America finds itself engaged in yet another national conversation on race in the wake of the white supremacist terrorist attack in Buffalo, New York. As with every other discussion of this nature, people are crying out for solutions. Unfortunately, it does not appear any are forthcoming. But some are renewing calls for anti-black hate crime legislation at the federal level, suggesting this might be a way to address racially-motivated attacks.
On Twitter, podcaster and political commentator Tezlyn Figaro wrote:
So what’s up with the ANTI-BLACK hate crime law? Many feel the law is useless (maybe, maybe not), but think on this: if the law is so useless, why not pass it for Black Americans?
So what's up with the ANTI-BLACK hate crime law? Many feel the law is useless (maybe, maybe not), but think on this: if the law is so useless, why not pass it for Black Americans? pic.twitter.com/tLq7QpGvI5
— Tezlyn Figaro (@TezlynFigaro) May 15, 2022
During an interview with Spectrum Local news, a Buffalo resident, who used to work at the supermarket where the shooting occurred, said the atrocity could have been prevented. She called on Congress to enact anti-black hate crime legislation similar to the anti-Asian law that Congress passed in 2021. “It’s important that they pass it because it’ll show that America actually cares about Black people,” she said. “Because we don’t really know. We’re really not sure about it.”
In an op-ed, writer Richard Sudan echoed calls for a federal hate crime law. He wrote:
As the McMichaels and Roddy Bryan face federal hate-crime charges, America is reminded that there needs to be an anti-Black hate crime law set in place too. Asian-American’s rightly had this law quickly passed to protect their communities. Do it for Black Americans, too.
Those calling for federal legislation to address this type of violence seem to sincerely believe in their efficacy. They believe that by enacting laws designed to make racially-motivated terrorism more illegal, it will cut down on terrorist activity. But the glaring problem with this assumption is that it does not work.
Let’s take the anti-Asian hate crime law.
Less than a year after its implementation, it is clear that it is not doing much to curtail anti-Asian violence. Newsweek reported:
Despite these concrete and historic concerns, the bill was ratified May 20, 2021. Even with these measures, Stop AAPI Hate reported a staggering 10,905 incidents of racial bias between March 2020 and December 2021. In New York City this year, a string of violent incidents occurred with Asian victims, such as on trains where law enforcement increased to 3,500 officers under the recently elected Mayor Eric Adams, a former police officer. In the recent killing of an Asian delivery worker, police had been called to apprehend the suspect multiple times in previous incidents. “There’s nothing that any government agency has done to ensure or to lead me to think that those incidents wouldn’t happen again,” said Tang, the STOP AAPI Hate researcher.
Moreover, Asians have indicated they favor other solutions to stop these attacks. Stop AAPI Hate conducted a survey in which only 30 percent of Asian Americans and 21.13 percent of Pacific Islanders believe more policing is the best strategy for combatting these attacks. Interestingly enough, 52.8 percent of Asians and 57.5 percent of Pacific Islanders preferred education. Furthermore, 49.7 percent of Asians and 57.5 percent of Pacific Islanders said they believed community-based solutions were the answer to the problem.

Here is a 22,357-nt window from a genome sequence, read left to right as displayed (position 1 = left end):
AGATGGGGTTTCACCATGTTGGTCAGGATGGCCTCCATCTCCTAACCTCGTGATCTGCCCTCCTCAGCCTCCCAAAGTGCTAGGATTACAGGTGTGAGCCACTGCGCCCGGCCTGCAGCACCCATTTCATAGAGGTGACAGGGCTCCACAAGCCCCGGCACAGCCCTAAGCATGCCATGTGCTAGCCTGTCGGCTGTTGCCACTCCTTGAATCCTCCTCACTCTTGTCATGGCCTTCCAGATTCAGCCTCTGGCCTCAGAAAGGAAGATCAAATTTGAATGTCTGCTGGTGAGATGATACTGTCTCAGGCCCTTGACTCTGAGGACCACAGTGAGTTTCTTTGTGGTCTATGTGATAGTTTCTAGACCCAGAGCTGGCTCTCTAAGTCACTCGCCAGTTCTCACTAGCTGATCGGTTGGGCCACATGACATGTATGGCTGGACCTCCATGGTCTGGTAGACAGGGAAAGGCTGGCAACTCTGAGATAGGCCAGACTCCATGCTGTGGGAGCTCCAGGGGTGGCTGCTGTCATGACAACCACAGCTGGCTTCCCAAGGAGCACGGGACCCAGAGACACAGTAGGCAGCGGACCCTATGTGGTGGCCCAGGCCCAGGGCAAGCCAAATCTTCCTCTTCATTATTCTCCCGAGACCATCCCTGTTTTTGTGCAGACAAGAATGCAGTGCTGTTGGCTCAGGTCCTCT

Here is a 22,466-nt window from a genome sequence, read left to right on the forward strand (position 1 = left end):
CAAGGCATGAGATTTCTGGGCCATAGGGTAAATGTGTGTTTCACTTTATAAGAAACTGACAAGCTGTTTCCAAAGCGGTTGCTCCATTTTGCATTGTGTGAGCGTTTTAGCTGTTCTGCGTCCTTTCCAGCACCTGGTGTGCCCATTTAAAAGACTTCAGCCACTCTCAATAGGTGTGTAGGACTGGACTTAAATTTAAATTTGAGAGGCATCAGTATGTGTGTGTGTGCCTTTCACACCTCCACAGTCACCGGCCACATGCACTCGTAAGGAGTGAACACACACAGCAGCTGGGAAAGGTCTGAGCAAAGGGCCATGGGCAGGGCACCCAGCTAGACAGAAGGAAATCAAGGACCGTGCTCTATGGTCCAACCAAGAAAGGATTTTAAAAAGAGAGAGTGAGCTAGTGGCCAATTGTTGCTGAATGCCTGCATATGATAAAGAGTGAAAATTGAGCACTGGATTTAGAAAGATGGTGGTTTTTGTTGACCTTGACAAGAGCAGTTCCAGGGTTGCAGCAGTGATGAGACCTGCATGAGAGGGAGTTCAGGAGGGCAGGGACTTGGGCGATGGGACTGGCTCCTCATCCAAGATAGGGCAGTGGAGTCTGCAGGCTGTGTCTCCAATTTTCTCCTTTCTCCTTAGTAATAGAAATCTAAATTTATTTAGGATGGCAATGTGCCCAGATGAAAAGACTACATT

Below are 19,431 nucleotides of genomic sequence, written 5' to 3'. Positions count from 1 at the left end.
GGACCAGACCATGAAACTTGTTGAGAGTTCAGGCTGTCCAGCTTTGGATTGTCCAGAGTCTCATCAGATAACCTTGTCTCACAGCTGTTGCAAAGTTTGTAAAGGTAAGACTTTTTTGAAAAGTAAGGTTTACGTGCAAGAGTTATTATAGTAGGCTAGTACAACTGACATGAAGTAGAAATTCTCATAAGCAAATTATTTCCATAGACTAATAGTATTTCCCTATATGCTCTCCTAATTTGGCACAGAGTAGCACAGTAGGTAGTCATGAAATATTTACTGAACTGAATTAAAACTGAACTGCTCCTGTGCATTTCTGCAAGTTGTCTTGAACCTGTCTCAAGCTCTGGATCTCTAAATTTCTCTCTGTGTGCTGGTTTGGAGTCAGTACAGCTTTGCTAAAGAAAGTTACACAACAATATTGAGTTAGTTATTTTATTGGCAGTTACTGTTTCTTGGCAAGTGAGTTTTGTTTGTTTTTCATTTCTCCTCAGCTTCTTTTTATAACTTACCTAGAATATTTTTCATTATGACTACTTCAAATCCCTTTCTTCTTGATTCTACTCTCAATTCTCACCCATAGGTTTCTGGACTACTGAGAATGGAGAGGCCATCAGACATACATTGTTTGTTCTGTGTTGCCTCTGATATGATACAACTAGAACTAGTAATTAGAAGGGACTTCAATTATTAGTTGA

So far, there are no surveys measuring the attitudes of black Americans regarding dealing with hate crimes, despite the fact that they make up the highest percentage of the victims of racially-motivated violence. I did have an opportunity to speak with other black folks during a Twitter Spaces session, and there were some suggestions that didn’t necessarily involve government solutions.
One person suggested black residents of predominantly black communities get together to hire private security since they can’t always depend on local law enforcement to patrol their neighborhoods consistently. In a state like New York, this might be a more effective solution to addressing crime overall, given that the state and its cities seem to prefer soft-on-crime policies that protect criminals more than civilians.
A San Francisco community actually did this in response to skyrocketing crime rates. Residents were fed up with burglaries, car thefts, and other crimes. If it is working for them, it can possibly work for black communities as well.
Others, as you might have already guessed, suggested gun ownership, which has already been increasing in the black community. I’m one of those who would love to see more black men and women arming themselves in response to this tragedy. Again, this isn’t just about hate crimes – it’s about all violence. Given that black people are far more likely to be attacked by other blacks in their neighborhoods than by a white supremacist, this would go further towards saving black lives.
Of course, Democrats who run these areas are already doing everything they can to prevent law-abiding folks from obtaining firearms, but that has not stopped the increase in black gun ownership. Moreover, the upcoming Supreme Court decision in New York Rifle & Pistol Association v. Bruen might actually make it easier for black Americans to obtain concealed carry permits.
There are likely other ways for black Americans to protect themselves against violence – whether it is racially motivated or not. But as I’ve been cautioning, the government is not the solution to this problem. Sure, it might play a role – but the only ones who are truly dedicated to protecting black folks is black folks themselves, not politicians.